Applied Biostatistics Laboratory

Who we are

The Applied Biostatistics Laboratory (ABL) includes a team of Ph.D. and Master’s trained statistician/faculty members. We also include Master’s prepared programmer/analysts within our Data Management Core (DMC). We are committed to a highly collaborative approach that embeds research and statistical design experts within the Principal Investigator’s team, yielding more efficient and competitive grant applications, and ultimately better science.

Pre-award, our collaboration includes:

  • Contributing to the experimental design of new studies
  • Advising on outcomes selection
  • Determining or justifying sample size
  • Designing randomization schemes
  • Designing and writing the statistical analysis/modeling section(s)
  • Advising on appropriate database design and implementation methods
  • Advising on the use of national data registries, health system data, and other large-scale data systems
  • Grant writing on relevant sections within our specialties

Post-award, we will support the research by:

  • Creating custom databases and data entry portals for prospective studies
  • Creating custom datasets or extracts from existing data sources for analysis
  • Merging complex or multi-sourced data in concert with research aims and objectives
  • Implementing blind, double-blind and other randomization schemes
  • Conducting the final planned statistical analyses or modeling
  • Serving a principal or supporting role in DSMBs
  • Supporting interim reports
  • Contributing as co-authors on scientific presentations and publications.

Cost of collaboration

Collaboration on new grant proposals and pilot work is free of charge for all UMSN faculty. We will help you determine how much funding to write into your grant for our collaboration. Funding typically ranges from 10% FTE – 25% FTE for a Ph.D. Biostatistician/Co-Investigator. Data management costs are dependent on the project, and will be estimated during grant development.

Post-award collaborations on funded grants that do not include a member of the ABL as co-investigator, or that did not budget for data management services may be charged a fee for services.

Statistical collaborations with faculty working on unfunded research will be handled on a case by case basis.

Working with students

The Applied Biostatistics Laboratory and Data Management Core are committed to educational outreach.  We are able to  provide  unique educational opportunities for more senior undergraduate or graduate students interested in careers in data science or applied statistics.

ABL faculty are able to participate as advisors on research dissertations and other capstone scholarly activities.

Statistical collaborations with students may be referred to the Center for Statistics, Computing, and Analytics Research (CSCAR) or other U-M resources.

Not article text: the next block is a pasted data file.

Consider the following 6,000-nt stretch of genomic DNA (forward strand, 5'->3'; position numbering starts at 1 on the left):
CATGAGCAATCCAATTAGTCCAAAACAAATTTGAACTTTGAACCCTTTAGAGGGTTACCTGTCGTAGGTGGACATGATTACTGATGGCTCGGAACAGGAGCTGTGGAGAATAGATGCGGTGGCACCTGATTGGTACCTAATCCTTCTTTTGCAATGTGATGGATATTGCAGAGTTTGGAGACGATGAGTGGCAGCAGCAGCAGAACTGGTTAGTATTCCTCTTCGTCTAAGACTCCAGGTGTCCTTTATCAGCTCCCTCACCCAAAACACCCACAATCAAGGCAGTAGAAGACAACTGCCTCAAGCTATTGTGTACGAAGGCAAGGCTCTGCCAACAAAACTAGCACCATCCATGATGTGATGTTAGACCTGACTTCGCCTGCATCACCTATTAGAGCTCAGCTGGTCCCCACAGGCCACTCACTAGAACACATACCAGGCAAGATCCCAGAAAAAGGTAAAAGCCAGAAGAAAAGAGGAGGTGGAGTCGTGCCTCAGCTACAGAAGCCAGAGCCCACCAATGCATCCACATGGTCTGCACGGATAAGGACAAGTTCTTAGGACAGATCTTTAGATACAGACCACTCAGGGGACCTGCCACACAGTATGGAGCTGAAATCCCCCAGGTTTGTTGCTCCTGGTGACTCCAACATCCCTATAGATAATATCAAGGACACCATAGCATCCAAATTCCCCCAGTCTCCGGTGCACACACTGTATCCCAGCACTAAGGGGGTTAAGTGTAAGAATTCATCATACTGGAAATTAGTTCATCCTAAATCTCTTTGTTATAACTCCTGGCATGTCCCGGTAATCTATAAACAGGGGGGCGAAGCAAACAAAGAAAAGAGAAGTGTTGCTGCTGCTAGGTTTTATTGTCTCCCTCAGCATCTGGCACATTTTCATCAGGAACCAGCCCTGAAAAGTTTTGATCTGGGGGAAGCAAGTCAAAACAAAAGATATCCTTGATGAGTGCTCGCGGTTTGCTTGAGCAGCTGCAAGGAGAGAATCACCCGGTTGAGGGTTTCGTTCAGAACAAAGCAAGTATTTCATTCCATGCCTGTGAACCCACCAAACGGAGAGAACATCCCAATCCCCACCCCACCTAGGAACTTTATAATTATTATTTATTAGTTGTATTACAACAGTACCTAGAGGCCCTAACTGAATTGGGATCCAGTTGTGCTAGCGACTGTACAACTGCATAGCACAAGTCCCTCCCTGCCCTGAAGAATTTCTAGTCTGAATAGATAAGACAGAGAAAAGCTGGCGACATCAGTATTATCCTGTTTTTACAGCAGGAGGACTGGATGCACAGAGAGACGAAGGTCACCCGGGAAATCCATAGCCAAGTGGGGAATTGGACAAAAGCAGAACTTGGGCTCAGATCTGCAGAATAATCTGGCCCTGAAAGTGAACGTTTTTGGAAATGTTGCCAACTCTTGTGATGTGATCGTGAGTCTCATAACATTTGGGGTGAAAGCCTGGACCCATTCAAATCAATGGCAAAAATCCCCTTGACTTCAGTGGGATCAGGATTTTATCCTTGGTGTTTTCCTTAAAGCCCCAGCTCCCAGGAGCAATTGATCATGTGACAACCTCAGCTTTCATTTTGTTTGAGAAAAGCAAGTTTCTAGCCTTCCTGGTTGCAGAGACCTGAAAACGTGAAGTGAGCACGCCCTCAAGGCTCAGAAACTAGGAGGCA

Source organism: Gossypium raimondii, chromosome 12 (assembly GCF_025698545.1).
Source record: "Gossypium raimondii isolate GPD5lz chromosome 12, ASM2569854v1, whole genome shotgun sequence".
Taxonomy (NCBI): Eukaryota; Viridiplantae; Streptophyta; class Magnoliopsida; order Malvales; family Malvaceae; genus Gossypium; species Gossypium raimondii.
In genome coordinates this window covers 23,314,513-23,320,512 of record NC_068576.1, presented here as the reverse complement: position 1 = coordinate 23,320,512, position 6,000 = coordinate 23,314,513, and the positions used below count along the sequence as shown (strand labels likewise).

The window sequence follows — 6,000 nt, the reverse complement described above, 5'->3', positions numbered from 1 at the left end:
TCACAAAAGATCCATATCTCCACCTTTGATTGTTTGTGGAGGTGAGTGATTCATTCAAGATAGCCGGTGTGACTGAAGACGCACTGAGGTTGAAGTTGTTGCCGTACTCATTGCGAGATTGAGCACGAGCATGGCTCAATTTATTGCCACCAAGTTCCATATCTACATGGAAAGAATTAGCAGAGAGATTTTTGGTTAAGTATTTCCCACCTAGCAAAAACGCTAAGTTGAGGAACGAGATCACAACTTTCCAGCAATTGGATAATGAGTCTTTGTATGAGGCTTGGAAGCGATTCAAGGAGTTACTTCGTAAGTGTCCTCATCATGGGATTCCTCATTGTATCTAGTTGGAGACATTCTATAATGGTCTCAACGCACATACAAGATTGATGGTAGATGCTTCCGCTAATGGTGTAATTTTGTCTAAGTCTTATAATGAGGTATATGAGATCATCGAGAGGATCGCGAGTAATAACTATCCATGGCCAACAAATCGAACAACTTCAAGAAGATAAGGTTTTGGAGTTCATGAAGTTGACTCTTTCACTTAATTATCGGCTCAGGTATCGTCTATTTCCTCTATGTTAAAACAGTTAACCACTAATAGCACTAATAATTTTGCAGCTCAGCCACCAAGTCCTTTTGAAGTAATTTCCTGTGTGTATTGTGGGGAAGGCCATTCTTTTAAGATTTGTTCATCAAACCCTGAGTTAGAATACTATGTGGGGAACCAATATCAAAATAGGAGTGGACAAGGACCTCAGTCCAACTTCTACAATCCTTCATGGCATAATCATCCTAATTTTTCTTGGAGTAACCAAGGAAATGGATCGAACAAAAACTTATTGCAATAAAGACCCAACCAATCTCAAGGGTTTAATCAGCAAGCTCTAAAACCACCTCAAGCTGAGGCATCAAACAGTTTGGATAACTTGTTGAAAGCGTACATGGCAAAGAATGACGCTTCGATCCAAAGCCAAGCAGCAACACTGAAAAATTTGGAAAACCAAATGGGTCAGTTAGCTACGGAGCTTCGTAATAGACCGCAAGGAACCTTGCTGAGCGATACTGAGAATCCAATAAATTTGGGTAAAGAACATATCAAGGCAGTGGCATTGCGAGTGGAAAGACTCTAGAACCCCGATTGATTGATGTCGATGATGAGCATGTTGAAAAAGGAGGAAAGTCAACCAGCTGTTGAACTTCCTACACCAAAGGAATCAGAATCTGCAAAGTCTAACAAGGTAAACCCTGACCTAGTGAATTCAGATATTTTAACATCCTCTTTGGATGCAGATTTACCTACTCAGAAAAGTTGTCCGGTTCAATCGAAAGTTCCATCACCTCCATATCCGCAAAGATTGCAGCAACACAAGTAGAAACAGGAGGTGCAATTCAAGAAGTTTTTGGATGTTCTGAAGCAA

Getting started

The first step in establishing a collaboration with members of the ABL and DMC is to contact us by phone 734-647-0462 or email and set up a one- hour consultation. We will learn about your research and how we may provide meaningful contributions.

If you are at the proposal-writing stage, bring (or send) a copy of your current draft. If you already have data and are beginning to contemplate analysis, bring the data dictionary and the data.

We will talk about your primary aims, hypotheses, and research methods or designs that you are contemplating. There is no cost for this initial consult.

Our goals are to determine how members of the ABL or DMC may be able to assist you. This can vary from some simple advice to full collaboration as a vested co-investigator.

About the director

Dr. Robert Ploutz-Snyder

Dr. Ploutz-Snyder’s goal for the Applied Biostatistics Laboratory is to further advance the methodological and statistical rigor of research projects and to increase UMSN’s success rate for external support. He is a member and among the first 100 professionally accredited statisticians in the American Statistical Association (Pstat®).

Prior to joining UMSN, he was a lead biostatistician in NASA’s Human Research Program at the Johnson Space Center, where he collaborated on grants aimed at understanding and mitigating the negative effects of space flight on humans. Prior to NASA, he was an Associate Professor of Medicine at the State University of New York Upstate Medical University in Syracuse, NY, with a highly successful track record of grant collaborations and scholarship.

His research interests include mixed modeling for longitudinal studies involving fixed and random factors, addressing the challenges associated with small-n studies in highly novel research areas, missing data issues and analysis, and statistical designs and issues related to studying short and long- term effects of microgravity on humans.

The Team